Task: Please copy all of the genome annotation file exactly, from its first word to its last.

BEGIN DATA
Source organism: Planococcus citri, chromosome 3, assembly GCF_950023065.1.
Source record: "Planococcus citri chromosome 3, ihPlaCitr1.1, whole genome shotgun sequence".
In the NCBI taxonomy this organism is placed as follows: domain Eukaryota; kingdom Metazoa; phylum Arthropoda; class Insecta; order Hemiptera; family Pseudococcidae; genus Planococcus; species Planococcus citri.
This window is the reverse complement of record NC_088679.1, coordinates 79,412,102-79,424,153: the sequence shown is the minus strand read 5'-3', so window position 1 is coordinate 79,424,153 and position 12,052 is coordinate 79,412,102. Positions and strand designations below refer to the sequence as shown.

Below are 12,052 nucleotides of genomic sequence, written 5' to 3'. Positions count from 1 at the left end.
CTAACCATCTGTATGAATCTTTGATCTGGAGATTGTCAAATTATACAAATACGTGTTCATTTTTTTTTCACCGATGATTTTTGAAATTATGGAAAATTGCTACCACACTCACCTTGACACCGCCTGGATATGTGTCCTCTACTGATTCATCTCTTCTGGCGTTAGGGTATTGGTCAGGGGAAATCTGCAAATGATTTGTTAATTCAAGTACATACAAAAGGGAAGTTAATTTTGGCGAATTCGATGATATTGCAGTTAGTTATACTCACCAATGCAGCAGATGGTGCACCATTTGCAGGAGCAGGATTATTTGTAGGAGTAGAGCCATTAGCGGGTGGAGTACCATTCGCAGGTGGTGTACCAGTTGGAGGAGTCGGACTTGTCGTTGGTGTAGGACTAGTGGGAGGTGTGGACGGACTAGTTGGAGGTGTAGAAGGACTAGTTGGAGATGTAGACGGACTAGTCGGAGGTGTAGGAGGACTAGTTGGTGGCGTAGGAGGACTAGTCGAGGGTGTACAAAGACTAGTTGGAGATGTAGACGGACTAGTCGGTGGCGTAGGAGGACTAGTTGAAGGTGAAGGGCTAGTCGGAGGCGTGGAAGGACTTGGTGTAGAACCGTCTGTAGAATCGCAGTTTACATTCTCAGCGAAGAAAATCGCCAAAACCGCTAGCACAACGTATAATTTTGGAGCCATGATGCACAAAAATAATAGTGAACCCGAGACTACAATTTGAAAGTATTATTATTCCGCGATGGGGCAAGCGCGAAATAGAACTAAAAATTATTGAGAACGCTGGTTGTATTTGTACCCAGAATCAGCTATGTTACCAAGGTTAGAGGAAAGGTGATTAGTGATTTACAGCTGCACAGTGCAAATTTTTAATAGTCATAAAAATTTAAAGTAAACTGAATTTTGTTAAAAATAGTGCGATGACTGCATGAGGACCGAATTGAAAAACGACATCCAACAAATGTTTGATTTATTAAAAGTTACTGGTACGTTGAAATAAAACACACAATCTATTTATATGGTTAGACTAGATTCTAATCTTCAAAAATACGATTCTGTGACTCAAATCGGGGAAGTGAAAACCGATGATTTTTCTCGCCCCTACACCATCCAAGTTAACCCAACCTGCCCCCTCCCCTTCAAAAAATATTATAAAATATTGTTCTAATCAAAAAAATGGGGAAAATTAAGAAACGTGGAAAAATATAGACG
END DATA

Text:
Source organism: Planococcus citri, chromosome 3, assembly GCF_950023065.1.
Source record: "Planococcus citri chromosome 3, ihPlaCitr1.1, whole genome shotgun sequence".
In the NCBI taxonomy this organism is placed as follows: domain Eukaryota; kingdom Metazoa; phylum Arthropoda; class Insecta; order Hemiptera; family Pseudococcidae; genus Planococcus; species Planococcus citri.
This window is the reverse complement of record NC_088679.1, coordinates 79,412,102-79,424,153: the sequence shown is the minus strand read 5'-3', so window position 1 is coordinate 79,424,153 and position 12,052 is coordinate 79,412,102. Positions and strand designations below refer to the sequence as shown.

Below are 12,052 nucleotides of genomic sequence, written 5' to 3'. Positions count from 1 at the left end.
CTAACCATCTGTATGAATCTTTGATCTGGAGATTGTCAAATTATACAAATACGTGTTCATTTTTTTTTCACCGATGATTTTTGAAATTATGGAAAATTGCTACCACACTCACCTTGACACCGCCTGGATATGTGTCCTCTACTGATTCATCTCTTCTGGCGTTAGGGTATTGGTCAGGGGAAATCTGCAAATGATTTGTTAATTCAAGTACATACAAAAGGGAAGTTAATTTTGGCGAATTCGATGATATTGCAGTTAGTTATACTCACCAATGCAGCAGATGGTGCACCATTTGCAGGAGCAGGATTATTTGTAGGAGTAGAGCCATTAGCGGGTGGAGTACCATTCGCAGGTGGTGTACCAGTTGGAGGAGTCGGACTTGTCGTTGGTGTAGGACTAGTGGGAGGTGTGGACGGACTAGTTGGAGGTGTAGAAGGACTAGTTGGAGATGTAGACGGACTAGTCGGAGGTGTAGGAGGACTAGTTGGTGGCGTAGGAGGACTAGTCGAGGGTGTACAAAGACTAGTTGGAGATGTAGACGGACTAGTCGGTGGCGTAGGAGGACTAGTTGAAGGTGAAGGGCTAGTCGGAGGCGTGGAAGGACTTGGTGTAGAACCGTCTGTAGAATCGCAGTTTACATTCTCAGCGAAGAAAATCGCCAAAACCGCTAGCACAACGTATAATTTTGGAGCCATGATGCACAAAAATAATAGTGAACCCGAGACTACAATTTGAAAGTATTATTATTCCGCGATGGGGCAAGCGCGAAATAGAACTAAAAATTATTGAGAACGCTGGTTGTATTTGTACCCAGAATCAGCTATGTTACCAAGGTTAGAGGAAAGGTGATTAGTGATTTACAGCTGCACAGTGCAAATTTTTAATAGTCATAAAAATTTAAAGTAAACTGAATTTTGTTAAAAATAGTGCGATGACTGCATGAGGACCGAATTGAAAAACGACATCCAACAAATGTTTGATTTATTAAAAGTTACTGGTACGTTGAAATAAAACACACAATCTATTTATATGGTTAGACTAGATTCTAATCTTCAAAAATACGATTCTGTGACTCAAATCGGGGAAGTGAAAACCGATGATTTTTCTCGCCCCTACACCATCCAAGTTAACCCAACCTGCCCCCTCCCCTTCAAAAAATATTATAAAATATTGTTCTAATCAAAAAAATGGGGAAAATTAAGAAACGTGGAAAAATATAGACG